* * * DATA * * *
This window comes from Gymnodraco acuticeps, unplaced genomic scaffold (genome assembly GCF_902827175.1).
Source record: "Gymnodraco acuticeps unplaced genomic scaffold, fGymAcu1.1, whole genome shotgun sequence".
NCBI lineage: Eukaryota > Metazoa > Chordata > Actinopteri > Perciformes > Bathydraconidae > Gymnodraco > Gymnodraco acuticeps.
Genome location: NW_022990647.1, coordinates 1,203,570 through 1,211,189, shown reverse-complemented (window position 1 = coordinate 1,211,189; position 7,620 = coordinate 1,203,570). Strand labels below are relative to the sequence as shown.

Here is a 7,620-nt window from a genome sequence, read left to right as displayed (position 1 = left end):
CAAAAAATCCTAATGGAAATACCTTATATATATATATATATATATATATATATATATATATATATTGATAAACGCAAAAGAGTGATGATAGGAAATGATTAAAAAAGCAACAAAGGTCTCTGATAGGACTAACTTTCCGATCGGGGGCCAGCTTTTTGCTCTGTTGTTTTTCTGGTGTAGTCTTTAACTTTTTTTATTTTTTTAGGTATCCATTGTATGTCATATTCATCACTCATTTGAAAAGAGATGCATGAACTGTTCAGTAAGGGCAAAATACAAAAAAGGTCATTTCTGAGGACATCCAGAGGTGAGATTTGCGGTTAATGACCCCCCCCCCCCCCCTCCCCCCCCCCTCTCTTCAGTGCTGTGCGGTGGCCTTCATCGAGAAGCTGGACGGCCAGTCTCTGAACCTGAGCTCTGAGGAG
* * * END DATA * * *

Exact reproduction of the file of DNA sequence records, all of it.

This window comes from Gymnodraco acuticeps, unplaced genomic scaffold (genome assembly GCF_902827175.1).
Source record: "Gymnodraco acuticeps unplaced genomic scaffold, fGymAcu1.1, whole genome shotgun sequence".
NCBI lineage: Eukaryota > Metazoa > Chordata > Actinopteri > Perciformes > Bathydraconidae > Gymnodraco > Gymnodraco acuticeps.
Genome location: NW_022990647.1, coordinates 1,203,570 through 1,211,189, shown reverse-complemented (window position 1 = coordinate 1,211,189; position 7,620 = coordinate 1,203,570). Strand labels below are relative to the sequence as shown.

Here is a 7,620-nt window from a genome sequence, read left to right as displayed (position 1 = left end):
CAAAAAATCCTAATGGAAATACCTTATATATATATATATATATATATATATATATATATATATATTGATAAACGCAAAAGAGTGATGATAGGAAATGATTAAAAAAGCAACAAAGGTCTCTGATAGGACTAACTTTCCGATCGGGGGCCAGCTTTTTGCTCTGTTGTTTTTCTGGTGTAGTCTTTAACTTTTTTTATTTTTTTAGGTATCCATTGTATGTCATATTCATCACTCATTTGAAAAGAGATGCATGAACTGTTCAGTAAGGGCAAAATACAAAAAAGGTCATTTCTGAGGACATCCAGAGGTGAGATTTGCGGTTAATGACCCCCCCCCCCCCCCTCCCCCCCCCCTCTCTTCAGTGCTGTGCGGTGGCCTTCATCGAGAAGCTGGACGGCCAGTCTCTGAACCTGAGCTCTGAGGAG